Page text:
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Posted: Wed, 11/04/2015 - 16:03 | The New Normal

“We’ve come so far as a country since passage of the Americans with Disability Act. However, the work is far from over. Economic self-sufficiency, that's the bone in my throat. That's the thing that we just haven't really accomplished," former Iowa Senator Tom Harkin, a Democrat of Iowa, told over 500 leaders in disability inclusion Sunday night November 1st at the inaugural 2015 Ruderman Inclusion Summit.

At the Summit, the Foundation honored Senator Harkin with the Morton E. Ruderman Award for his lifelong dedication to disability inclusion, including his steadfast work on the historic ADA bill. As part of the award, a $100,000 donation will be made to the Harkin Institute of Public Policy at Citizen Engagement at Drake University in Des Moines, Iowa to help further tackle the most pressing issues facing those with disabilities.

Posted: Mon, 10/26/2015 - 18:10 | The New Normal

Support Services for diverse learners, such as SETSS (Special Education Teacher Support Service) Speech Therapy, Occupational Therapy, Physical Therapy and Counseling, are invaluable resources that can change the way a mainstream classroom accommodates students with disabilities.

Students who require this type of related services receive a legal document called an IEP (Individualized Education Plan) from their local education agencies, which dictates how often students should receive each therapy and for how long. Where the session takes place, however, can make a world of difference.

Posted: Wed, 10/21/2015 - 06:20 | The New Normal

The difficulty of paying attention while praying is so well known that it is a source of mirth. Tom Sawyer squirms until the minister's "Amen," after which he feels free to capture an annoying insect. Our sages were well aware of the mind's tendency to wander.  They rarely made concentration during prayer absolutely mandatory. One exception is the end of the first paragraph of the Amidah (silent devotion): "Blessed are You, Lord, the Shield of Abraham." The origin of the prayer perhaps explains the need to concentrate during its recitation.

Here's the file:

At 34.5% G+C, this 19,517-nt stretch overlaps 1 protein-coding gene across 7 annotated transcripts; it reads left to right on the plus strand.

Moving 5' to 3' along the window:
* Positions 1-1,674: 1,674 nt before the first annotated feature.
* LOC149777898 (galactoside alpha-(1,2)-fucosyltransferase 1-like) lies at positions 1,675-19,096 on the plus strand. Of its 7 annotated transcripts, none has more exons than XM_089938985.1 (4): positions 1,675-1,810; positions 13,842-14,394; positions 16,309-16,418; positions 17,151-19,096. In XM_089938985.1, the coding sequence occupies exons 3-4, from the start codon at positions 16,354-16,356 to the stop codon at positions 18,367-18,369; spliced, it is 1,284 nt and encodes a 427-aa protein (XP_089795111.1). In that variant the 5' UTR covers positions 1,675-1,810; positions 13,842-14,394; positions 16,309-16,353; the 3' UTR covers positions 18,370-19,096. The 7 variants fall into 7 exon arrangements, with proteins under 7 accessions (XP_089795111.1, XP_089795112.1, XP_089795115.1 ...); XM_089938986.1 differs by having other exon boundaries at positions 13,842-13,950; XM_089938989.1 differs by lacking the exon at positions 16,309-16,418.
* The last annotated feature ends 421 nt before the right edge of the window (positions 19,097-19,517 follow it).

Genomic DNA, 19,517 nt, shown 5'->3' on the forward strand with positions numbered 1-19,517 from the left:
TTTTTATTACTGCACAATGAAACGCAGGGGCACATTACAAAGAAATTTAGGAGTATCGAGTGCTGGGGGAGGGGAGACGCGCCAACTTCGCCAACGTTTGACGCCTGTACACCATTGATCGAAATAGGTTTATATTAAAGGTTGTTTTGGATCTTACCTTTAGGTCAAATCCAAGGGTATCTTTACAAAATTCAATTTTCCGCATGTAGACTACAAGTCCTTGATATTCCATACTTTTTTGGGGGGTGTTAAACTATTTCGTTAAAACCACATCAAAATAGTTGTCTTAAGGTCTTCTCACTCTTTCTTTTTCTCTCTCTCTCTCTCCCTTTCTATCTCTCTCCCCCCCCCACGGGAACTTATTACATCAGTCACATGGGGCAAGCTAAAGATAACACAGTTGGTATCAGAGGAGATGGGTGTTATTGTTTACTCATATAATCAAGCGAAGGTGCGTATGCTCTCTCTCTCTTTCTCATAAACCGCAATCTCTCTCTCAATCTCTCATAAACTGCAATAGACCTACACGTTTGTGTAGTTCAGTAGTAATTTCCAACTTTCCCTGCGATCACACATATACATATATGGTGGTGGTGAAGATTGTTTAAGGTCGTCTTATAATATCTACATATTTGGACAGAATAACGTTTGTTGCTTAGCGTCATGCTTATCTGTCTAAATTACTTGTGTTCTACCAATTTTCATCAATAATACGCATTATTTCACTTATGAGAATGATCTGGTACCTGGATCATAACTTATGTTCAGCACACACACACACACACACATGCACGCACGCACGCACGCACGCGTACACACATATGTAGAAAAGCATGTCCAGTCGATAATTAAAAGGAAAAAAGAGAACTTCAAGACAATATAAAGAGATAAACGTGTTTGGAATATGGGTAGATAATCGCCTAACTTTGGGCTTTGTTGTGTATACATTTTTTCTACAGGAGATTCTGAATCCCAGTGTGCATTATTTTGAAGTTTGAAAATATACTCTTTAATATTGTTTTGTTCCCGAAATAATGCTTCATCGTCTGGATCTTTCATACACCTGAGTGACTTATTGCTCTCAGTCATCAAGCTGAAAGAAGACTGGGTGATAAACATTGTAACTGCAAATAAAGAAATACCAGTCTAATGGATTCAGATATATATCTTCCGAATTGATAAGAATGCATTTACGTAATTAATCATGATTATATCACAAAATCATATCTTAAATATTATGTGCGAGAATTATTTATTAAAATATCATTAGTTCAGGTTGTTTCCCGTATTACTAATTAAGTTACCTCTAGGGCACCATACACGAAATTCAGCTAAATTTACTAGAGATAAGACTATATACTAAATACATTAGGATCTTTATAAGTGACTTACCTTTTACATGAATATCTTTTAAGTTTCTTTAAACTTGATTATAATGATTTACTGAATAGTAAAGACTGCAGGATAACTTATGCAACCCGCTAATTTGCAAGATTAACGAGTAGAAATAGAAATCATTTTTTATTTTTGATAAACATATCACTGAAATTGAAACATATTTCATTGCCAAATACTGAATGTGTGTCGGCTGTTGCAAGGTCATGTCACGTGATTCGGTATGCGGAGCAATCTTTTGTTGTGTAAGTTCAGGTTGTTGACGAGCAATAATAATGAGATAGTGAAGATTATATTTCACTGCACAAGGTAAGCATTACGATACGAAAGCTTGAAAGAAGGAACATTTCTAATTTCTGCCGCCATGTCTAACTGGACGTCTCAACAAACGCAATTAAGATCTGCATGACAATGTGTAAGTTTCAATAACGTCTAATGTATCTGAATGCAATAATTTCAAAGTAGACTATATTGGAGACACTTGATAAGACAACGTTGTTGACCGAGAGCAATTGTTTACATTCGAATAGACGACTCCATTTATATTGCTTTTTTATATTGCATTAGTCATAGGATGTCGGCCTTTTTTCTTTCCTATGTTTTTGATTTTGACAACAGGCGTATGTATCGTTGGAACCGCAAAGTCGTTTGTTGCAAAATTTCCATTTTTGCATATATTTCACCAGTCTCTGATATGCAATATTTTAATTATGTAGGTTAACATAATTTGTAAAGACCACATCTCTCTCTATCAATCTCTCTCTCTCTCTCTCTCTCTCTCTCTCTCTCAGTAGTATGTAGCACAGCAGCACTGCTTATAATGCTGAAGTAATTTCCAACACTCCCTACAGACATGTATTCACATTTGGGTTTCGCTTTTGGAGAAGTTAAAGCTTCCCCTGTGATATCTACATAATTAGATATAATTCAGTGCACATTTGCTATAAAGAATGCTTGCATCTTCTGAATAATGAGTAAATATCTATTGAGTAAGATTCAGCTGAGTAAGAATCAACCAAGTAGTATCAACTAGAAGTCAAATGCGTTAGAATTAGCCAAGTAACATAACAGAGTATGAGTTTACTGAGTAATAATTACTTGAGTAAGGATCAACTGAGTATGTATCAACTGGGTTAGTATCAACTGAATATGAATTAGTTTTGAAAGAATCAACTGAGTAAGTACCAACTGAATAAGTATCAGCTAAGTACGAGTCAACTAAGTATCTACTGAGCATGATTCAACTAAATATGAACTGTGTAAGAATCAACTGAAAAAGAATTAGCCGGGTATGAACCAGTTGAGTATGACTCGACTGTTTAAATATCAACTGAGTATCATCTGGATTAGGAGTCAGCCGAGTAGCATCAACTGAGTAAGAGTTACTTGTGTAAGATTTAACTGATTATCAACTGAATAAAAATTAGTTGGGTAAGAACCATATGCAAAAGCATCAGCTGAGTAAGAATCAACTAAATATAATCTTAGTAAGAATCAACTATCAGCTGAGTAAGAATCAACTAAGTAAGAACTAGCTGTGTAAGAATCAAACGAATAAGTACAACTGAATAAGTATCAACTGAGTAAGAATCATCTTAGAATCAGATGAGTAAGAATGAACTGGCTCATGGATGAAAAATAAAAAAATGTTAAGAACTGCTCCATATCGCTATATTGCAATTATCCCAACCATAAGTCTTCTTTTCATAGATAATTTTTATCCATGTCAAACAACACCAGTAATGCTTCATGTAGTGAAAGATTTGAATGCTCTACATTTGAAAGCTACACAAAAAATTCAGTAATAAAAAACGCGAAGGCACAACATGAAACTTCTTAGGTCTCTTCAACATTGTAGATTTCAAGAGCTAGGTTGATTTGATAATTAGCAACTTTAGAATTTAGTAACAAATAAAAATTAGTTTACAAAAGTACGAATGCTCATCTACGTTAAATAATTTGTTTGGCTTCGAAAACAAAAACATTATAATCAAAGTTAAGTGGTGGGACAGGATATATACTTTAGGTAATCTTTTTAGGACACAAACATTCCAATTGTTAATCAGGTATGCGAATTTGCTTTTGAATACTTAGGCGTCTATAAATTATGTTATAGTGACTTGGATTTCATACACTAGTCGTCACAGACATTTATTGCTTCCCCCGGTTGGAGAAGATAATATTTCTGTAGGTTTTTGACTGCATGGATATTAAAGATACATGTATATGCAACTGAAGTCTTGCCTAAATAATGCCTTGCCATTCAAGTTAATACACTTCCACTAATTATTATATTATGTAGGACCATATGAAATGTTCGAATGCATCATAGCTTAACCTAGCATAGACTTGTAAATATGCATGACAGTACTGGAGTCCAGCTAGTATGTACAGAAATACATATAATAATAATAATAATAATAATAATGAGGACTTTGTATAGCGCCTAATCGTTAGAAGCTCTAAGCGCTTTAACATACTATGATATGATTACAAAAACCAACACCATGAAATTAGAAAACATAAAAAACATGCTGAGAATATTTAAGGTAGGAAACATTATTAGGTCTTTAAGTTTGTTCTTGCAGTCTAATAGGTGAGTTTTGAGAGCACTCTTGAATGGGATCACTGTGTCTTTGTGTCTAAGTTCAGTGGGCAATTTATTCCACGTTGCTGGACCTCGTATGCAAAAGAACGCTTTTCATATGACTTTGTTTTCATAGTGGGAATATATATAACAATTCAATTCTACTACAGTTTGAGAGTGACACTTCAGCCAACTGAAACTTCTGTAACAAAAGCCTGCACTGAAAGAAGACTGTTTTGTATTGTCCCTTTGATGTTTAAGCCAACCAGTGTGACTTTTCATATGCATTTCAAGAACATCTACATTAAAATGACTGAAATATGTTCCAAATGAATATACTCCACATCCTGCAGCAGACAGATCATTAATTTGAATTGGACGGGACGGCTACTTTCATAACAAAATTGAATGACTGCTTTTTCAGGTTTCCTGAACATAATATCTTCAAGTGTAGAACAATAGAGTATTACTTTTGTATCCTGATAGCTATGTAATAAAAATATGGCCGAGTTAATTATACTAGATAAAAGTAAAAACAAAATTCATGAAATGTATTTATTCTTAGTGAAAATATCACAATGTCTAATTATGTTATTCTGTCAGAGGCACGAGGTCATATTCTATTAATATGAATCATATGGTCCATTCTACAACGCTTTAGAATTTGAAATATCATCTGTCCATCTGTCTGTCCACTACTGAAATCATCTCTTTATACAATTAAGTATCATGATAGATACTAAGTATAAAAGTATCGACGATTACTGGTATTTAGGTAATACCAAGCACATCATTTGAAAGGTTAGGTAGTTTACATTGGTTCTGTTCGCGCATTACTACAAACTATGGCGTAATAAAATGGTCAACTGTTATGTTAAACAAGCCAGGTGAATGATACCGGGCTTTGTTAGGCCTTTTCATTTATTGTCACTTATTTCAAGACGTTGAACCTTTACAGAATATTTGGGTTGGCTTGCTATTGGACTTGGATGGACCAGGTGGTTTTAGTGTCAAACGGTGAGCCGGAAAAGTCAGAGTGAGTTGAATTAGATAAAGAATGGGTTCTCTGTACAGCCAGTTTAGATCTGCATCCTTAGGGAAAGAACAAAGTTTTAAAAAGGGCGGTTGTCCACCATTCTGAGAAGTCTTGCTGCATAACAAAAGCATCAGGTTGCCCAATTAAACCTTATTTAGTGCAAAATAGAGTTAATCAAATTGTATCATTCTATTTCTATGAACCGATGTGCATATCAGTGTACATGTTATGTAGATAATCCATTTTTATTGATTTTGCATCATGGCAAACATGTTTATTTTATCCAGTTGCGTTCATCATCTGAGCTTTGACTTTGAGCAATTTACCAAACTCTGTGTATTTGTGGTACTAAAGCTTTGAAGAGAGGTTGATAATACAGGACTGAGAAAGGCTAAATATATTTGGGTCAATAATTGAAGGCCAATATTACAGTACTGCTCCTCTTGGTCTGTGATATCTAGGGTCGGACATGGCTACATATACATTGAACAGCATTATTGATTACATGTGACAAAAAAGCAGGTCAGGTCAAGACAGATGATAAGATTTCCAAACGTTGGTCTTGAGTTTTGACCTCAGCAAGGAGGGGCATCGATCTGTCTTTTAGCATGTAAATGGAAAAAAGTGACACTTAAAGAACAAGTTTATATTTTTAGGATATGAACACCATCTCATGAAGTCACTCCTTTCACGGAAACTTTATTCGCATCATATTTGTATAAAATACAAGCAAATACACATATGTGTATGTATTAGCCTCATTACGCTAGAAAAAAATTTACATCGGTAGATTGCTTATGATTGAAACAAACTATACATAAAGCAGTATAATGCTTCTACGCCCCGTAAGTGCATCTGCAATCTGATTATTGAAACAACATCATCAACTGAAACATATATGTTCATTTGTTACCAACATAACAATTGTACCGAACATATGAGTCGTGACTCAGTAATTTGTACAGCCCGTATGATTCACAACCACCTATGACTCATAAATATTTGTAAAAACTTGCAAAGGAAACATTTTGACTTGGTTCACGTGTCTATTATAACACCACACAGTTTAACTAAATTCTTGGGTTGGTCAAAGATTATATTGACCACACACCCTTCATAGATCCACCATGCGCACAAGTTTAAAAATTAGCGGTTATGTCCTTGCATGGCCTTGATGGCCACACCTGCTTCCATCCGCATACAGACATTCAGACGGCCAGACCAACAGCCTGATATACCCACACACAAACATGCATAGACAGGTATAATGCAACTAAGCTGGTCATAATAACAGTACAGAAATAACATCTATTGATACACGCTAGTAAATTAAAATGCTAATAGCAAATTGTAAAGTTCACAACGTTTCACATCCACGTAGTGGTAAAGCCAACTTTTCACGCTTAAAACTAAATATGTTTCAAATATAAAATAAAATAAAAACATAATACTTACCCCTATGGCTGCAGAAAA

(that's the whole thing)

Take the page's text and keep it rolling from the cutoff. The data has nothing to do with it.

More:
Posted: Tue, 10/20/2015 - 18:17 | The New Normal

Editor's Note: This blog originally appeared in e-Jewish philanthropy.

In my work as a coach and trainer at Ramapo for Children I partner with hundreds of schools, community organizations, agencies and synagogues to create inclusive environments for the broadest range of children to become successful.

Posted: Tue, 10/20/2015 - 10:12 | The New Normal

On Monday, October 19, 2015, UJA-Federation of New York hosted a day of learning for synagogue professionals and lay leaders to discuss, share and learn from experts and each other on how to make synagogues more open and welcoming to people with disabilities. The workshop was an opportunity to build skills and to learn about new innovative models to make synagogues more accessible and inclusive to all. The program included presentations from professionals from RespectAbility USA, The Jewish Inclusion Project, the URJ and Ramapo for Children, learning from a compelling self-advocate working in a synagogue community, as well as time for round-table discussions and brainstorming sessions with synagogue professionals leaders and topic experts.

Posted: Thu, 10/15/2015 - 06:55 | The New Normal

The Misunderstood Schoolgirl

As an advocate helping Brooklynites to obtain social security, I once assisted a woman whose learning disability was quite severe. Her school records from the year 1958 labeled her as “lazy” and “emotionally disturbed.”

The misunderstood schoolgirl came to mind during Simchat Torah, when we completed the last book of the Torah, Deuteronomy and on the very same day began the cycle again with Genesis. I believe that our tradition obliges us to understand the differences in how people read and requires us to provide everyone with access to sacred texts on their terms.